morning pages

It could have been because of the backgrounds that were already laid out, or that I was slower to relax because it was my first try, but I only begun to let go on my fourth page. My handwriting started getting larger and messier until I no longer cared that I couldn’t read what I’ve written – it was all about letting it out. It was quite fun.

Those pages were done after I got home from work. As the point of the pages were for me to unload, I believe I had more to write about after work than if I wrote after waking up refreshed from a good night’s sleep. By doing my pages after I get home, I would have left my stressful work day behind me and free to get on to some creative stuff.

I’ve read elsewhere that doing the pages at the end of the day doesn’t work for them as they end up recording the events of the day which leaves them exhausted. I personally feel that by writing about the day, I would be able to put things into perspective. But everyone is free to do as they will. As Julia Cameron says, there’s no wrong way of doing it.

I know we aren’t meant to re-read our morning pages, nor are we to share them (to avoid feeling the need to censor our pages), that’s why I kept the pictures small. But anyone else want to share their experiences with morning pages?

Thursday, 18 March 2010

we interrupt our usual broadcast… for plastic trash

I was just watching David Letterman and he was talking with Captain Charles Moore about the The Great Pacific Garbage Patch – it affected me so much that I just had to share it with you.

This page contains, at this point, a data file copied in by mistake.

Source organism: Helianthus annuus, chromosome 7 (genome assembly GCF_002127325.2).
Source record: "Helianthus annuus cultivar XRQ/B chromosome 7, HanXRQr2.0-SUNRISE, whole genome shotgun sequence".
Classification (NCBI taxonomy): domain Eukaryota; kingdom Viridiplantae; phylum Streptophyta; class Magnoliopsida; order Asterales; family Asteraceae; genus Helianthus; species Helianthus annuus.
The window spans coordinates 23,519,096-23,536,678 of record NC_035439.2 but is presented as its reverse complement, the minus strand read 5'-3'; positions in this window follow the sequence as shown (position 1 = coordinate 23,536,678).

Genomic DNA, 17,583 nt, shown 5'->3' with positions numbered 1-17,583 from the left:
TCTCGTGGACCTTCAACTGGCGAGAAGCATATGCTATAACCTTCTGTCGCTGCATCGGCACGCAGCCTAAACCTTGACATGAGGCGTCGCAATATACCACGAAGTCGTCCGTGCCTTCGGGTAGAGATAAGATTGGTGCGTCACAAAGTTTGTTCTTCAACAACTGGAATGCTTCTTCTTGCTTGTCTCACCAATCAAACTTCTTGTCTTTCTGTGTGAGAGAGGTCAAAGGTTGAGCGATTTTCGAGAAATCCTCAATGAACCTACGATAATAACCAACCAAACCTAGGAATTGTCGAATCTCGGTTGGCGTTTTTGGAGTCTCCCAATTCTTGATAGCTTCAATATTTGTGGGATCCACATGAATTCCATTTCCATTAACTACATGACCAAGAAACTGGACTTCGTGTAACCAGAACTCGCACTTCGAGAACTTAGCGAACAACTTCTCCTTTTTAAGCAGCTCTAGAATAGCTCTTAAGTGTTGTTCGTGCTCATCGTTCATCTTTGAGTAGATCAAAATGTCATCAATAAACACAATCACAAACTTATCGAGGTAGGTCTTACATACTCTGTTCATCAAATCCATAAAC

Although David Letterman try to keep it light and funny, it is a serious matter. We have islands (yes islands) of floating plastic in our oceans (I can’t seem to find a longer clip where Charles Moore explained about the piles of plastic trash that’s accumulating in our oceans).

Unfortunately Captain Moore hit the nail on the head when he said that we are “crisis driven” and there’s still many people who aren’t aware of the situation yet.

As such, I propose the following (this shouldn’t take more than an hour of your time):

1. I suggest everyone try Googling “The Great Pacific Garbage Patch” and try reading just one article about the situation – be aware of what’s going on.

2. Try finding some local organisations, like the Algalita Marine Research Foundation or Project Kaisei – see what you can do to help. Perhaps you can donate a bit of the money that you’re saving for your next art journaling class. Or if you’re short on cash, you can think about joining/organising a local Ocean Clean-up Effort for World Ocean Day.

3. Bag the bag; it’s not much, just bring your own bag the next time you go grocery shopping (leave tote bags in the car so you don’t forget)

4. For you ladies out there, it’s not just plastic bags that’s causing the problem, I have one word for you – Mooncups

5. Lastly, next time you go out shopping for groceries, please try to choose items with less plastic wrappings – I’m personally going to cut back on bottled drinks.

Let me know how you go, cheers!

Wednesday, 17 March 2010


I keep putting off writing about it ‘cause I really don’t know how to lead up to it so I’ll just throw it out there, Samantha Kira has started a Tuesday Vlog (video log) on her website.